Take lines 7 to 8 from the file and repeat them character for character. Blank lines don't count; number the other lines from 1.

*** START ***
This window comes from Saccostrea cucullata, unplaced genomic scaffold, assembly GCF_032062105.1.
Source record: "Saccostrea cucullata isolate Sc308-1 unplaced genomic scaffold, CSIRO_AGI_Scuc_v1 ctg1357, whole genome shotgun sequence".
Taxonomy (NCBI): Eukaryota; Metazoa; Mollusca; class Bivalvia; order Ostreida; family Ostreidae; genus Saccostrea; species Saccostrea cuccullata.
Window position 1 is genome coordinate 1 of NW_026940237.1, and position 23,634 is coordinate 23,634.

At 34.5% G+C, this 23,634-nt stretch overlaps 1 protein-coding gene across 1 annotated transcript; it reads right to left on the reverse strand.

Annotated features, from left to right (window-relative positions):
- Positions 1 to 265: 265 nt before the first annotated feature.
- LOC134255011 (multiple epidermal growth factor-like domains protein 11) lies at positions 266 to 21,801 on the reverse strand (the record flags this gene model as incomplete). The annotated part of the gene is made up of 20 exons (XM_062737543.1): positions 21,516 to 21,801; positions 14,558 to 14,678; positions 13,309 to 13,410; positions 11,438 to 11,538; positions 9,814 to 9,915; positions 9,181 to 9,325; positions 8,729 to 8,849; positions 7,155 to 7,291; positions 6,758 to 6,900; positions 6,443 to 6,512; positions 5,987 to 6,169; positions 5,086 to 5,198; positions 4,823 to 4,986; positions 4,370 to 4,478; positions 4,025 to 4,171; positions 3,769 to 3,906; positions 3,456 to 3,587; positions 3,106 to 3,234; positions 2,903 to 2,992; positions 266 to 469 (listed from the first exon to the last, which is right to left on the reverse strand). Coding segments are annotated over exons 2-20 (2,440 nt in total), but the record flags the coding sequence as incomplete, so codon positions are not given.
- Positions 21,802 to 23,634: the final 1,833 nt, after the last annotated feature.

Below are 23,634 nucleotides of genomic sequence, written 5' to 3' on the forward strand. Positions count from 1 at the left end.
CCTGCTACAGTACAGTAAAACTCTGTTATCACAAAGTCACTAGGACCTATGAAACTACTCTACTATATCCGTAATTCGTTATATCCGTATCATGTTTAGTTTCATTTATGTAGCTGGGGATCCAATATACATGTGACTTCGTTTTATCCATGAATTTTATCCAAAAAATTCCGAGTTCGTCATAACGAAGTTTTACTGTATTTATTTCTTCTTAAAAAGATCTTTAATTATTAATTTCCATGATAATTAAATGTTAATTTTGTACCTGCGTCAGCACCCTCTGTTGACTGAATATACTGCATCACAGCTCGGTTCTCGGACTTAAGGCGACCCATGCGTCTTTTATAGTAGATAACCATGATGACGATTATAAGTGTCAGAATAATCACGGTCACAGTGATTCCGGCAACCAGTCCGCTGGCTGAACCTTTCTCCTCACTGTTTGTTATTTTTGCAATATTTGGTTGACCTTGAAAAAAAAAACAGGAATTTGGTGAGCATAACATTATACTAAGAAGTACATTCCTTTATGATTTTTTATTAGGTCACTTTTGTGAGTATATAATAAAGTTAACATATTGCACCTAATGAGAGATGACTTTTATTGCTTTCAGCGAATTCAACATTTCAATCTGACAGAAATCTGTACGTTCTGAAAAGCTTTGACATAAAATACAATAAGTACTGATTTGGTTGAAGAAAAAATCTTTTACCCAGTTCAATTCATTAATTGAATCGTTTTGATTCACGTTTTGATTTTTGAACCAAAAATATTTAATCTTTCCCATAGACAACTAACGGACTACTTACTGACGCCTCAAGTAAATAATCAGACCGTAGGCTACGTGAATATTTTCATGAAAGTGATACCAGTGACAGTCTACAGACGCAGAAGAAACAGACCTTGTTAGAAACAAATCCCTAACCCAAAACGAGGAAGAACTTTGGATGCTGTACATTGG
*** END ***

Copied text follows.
- Positions 1 to 265: 265 nt before the first annotated feature.
- LOC134255011 (multiple epidermal growth factor-like domains protein 11) lies at positions 266 to 21,801 on the reverse strand (the record flags this gene model as incomplete). The annotated part of the gene is made up of 20 exons (XM_062737543.1): positions 21,516 to 21,801; positions 14,558 to 14,678; positions 13,309 to 13,410; positions 11,438 to 11,538; positions 9,814 to 9,915; positions 9,181 to 9,325; positions 8,729 to 8,849; positions 7,155 to 7,291; positions 6,758 to 6,900; positions 6,443 to 6,512; positions 5,987 to 6,169; positions 5,086 to 5,198; positions 4,823 to 4,986; positions 4,370 to 4,478; positions 4,025 to 4,171; positions 3,769 to 3,906; positions 3,456 to 3,587; positions 3,106 to 3,234; positions 2,903 to 2,992; positions 266 to 469 (listed from the first exon to the last, which is right to left on the reverse strand). Coding segments are annotated over exons 2-20 (2,440 nt in total), but the record flags the coding sequence as incomplete, so codon positions are not given.